Do you ever wonder if you should be applying ice or heat to your injury?
It is a common question most patients have and we have come up with an easy way to cool this heated debate.
When making this decision it is important to understand the implications of getting it wrong. The major consequence of using hot when it should be cold and vice versa is it can greatly increase your recovery time and in some instances can contribute to further damage! Get it right and you will find you are back doing the things you love sooner and are greatly limiting the long term effects.
If you have ever felt confused by what you have been told then these next two tips will take the guess work out of the equation.
You may have heard that there is a big swing at the moment against the use of ice as it is believed that icing to reduce swelling stops the body from initiating its own healing mechanism and while this is true to an extent it is like saying that if you had a big pussy sore you would not take antibiotics because the pus is the bodies way of healing. Sometimes when the situation is bad enough the body needs help.
So that being said, Ice is commonly used in acute injuries (within 1-3 days of injury) to help reduce signs of inflammation. These signs include redness, heat, pain, swelling and loss of function. Blood vessels in the body shrink when ice is applied, which in turn reduces swelling in the injured area. It also has the added benefit of being a great numbing agent therefore limiting pain in the injured area. So you would use Ice when you have injured yourself to the extent that normal function is not present and reasonable pain is.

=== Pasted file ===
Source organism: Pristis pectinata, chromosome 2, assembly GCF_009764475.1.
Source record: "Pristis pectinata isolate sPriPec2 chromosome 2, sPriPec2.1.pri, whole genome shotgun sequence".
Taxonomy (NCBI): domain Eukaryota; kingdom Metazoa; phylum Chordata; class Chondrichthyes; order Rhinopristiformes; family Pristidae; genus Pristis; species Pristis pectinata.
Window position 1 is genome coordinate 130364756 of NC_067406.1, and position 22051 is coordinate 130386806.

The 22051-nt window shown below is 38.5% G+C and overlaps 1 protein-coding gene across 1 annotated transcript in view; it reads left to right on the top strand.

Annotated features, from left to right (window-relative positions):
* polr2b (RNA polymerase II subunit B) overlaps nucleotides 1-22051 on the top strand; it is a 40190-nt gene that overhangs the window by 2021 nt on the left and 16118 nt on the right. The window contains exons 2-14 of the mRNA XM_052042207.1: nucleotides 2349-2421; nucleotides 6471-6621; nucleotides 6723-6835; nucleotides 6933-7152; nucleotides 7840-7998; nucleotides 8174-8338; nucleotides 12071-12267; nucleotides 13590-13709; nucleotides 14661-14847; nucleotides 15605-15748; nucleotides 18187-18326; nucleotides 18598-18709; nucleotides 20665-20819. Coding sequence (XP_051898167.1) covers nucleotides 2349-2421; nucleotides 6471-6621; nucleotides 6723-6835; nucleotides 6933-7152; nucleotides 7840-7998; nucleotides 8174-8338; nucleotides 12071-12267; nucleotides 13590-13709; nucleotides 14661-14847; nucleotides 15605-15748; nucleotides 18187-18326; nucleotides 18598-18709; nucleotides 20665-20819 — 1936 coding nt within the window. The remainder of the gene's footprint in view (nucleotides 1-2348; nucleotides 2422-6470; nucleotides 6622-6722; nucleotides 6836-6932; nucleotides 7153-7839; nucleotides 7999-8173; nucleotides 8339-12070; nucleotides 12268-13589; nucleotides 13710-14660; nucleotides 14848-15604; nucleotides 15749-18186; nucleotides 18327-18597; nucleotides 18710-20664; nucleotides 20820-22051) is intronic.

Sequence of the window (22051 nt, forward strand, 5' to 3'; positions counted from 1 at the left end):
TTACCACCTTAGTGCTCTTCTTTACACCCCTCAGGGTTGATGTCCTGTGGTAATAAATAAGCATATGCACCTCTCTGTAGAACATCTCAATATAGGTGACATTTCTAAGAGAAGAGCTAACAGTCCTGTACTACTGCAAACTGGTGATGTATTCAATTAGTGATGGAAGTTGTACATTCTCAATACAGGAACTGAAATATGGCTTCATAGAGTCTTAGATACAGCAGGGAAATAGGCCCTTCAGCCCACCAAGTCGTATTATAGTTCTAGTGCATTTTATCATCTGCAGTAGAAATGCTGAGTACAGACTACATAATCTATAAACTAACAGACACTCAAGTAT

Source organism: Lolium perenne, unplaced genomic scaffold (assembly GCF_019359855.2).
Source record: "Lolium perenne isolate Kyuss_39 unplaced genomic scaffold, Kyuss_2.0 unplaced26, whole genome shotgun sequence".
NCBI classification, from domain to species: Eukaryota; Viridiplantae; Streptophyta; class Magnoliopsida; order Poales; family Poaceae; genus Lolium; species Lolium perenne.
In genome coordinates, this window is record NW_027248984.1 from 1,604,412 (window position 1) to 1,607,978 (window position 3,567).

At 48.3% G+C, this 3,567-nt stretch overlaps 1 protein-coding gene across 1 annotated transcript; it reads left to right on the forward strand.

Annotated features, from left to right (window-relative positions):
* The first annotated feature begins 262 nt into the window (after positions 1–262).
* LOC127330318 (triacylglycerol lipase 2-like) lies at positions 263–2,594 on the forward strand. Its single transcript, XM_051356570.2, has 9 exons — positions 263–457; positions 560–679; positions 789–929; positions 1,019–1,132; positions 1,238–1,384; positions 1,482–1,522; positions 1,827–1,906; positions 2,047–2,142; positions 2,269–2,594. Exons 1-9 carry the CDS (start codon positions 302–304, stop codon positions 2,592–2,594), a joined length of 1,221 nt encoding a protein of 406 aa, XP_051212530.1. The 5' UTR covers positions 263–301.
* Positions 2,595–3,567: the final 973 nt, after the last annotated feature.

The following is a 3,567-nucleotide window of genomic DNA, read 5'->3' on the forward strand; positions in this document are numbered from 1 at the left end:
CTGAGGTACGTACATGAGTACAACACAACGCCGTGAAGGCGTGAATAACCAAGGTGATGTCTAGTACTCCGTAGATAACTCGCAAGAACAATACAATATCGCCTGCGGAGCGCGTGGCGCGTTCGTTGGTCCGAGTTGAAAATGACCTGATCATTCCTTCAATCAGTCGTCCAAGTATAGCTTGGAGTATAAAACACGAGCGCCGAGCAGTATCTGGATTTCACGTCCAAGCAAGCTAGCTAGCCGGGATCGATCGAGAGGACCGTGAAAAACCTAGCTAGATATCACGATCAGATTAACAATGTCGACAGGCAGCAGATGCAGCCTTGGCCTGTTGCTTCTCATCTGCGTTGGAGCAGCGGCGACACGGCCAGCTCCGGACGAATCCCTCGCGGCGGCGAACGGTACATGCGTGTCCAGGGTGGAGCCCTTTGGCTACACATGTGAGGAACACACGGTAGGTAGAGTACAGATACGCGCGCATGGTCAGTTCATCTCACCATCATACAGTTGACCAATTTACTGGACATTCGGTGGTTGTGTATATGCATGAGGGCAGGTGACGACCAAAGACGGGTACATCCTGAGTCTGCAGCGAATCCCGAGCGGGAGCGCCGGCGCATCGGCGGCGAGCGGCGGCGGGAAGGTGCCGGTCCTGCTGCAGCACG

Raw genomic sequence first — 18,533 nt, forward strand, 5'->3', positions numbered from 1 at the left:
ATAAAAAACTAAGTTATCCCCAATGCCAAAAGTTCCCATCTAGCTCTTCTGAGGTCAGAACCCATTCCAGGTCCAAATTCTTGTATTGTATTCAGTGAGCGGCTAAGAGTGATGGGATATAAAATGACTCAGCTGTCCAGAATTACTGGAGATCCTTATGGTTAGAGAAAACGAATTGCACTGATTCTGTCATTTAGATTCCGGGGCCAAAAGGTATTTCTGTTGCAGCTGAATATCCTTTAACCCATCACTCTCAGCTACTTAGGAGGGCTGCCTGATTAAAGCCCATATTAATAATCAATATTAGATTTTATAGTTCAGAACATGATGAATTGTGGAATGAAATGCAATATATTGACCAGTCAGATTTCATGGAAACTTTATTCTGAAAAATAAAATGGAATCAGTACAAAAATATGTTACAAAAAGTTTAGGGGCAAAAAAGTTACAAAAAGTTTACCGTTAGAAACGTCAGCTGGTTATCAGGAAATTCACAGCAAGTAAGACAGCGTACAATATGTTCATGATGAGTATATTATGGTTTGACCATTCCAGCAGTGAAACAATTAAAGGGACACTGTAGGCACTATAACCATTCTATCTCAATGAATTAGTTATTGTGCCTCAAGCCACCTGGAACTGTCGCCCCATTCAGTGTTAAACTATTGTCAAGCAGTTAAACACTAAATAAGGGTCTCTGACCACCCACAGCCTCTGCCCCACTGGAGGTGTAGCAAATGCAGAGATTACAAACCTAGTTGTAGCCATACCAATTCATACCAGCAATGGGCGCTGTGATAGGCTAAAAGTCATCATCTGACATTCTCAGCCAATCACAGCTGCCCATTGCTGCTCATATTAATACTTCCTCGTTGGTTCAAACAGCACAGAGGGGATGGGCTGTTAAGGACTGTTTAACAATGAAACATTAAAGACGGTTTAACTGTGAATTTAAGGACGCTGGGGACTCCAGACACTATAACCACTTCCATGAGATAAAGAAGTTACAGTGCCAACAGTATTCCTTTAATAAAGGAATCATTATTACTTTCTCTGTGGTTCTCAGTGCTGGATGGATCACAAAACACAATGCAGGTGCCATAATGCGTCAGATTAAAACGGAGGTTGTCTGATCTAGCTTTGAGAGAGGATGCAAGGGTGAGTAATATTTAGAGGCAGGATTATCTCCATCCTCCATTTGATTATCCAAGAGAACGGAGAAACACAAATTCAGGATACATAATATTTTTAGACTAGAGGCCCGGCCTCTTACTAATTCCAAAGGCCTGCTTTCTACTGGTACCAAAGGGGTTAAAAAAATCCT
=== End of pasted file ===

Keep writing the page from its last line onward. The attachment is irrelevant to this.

Ice is also sometimes used in chronic injuries (lasting more than 8 weeks) for example a repetitive sprained ankle that has been reinjured so as to become swollen and reasonably painful again.
So when do we apply heat?
Heat is usually applied for chronic injuries where there are no signs of inflammation or swelling. Examples include, sore, fatigued, heavy muscles or joint pain. When a muscle stiffens up, it has a high risk of getting injured. Heat causes blood vessels to expand, hence loosening up muscle tissues in the body.
However, it is always important not to apply heat immediately after exercise as exercise alone has the capacity to open up blood vessels and improve blood flow. So in most instances we do not want to over do it. If you have pain immediately post exercise it is best to ice instead.
Below we have summarised this information for you in a quick reference table.
|1. Within 48 hours of injury||1. Not on acute injury|
|2. Not more than 20 minutes every 2 hours||2. Moderate heat level, 20 minutes|
|3. Repeat as desired||3. Don’t leave heat pad on injury|
|4. Elevation with ice can help reduce swelling||4. Do not apply heat to an area of numbness or loss of sensation.|
for more detailed information check out our video below.
Here at Podiatry Point we have had lots of clients coming in asking about HEAT????Vs ICE ❄️ for injuries. Tash explains when it’s appropriate to use either one of these.????NB don’t forget to ICE ❄️ for 20 mins continuously every hour!
Posted by The Podiatry Point on Monday, 2 July 2018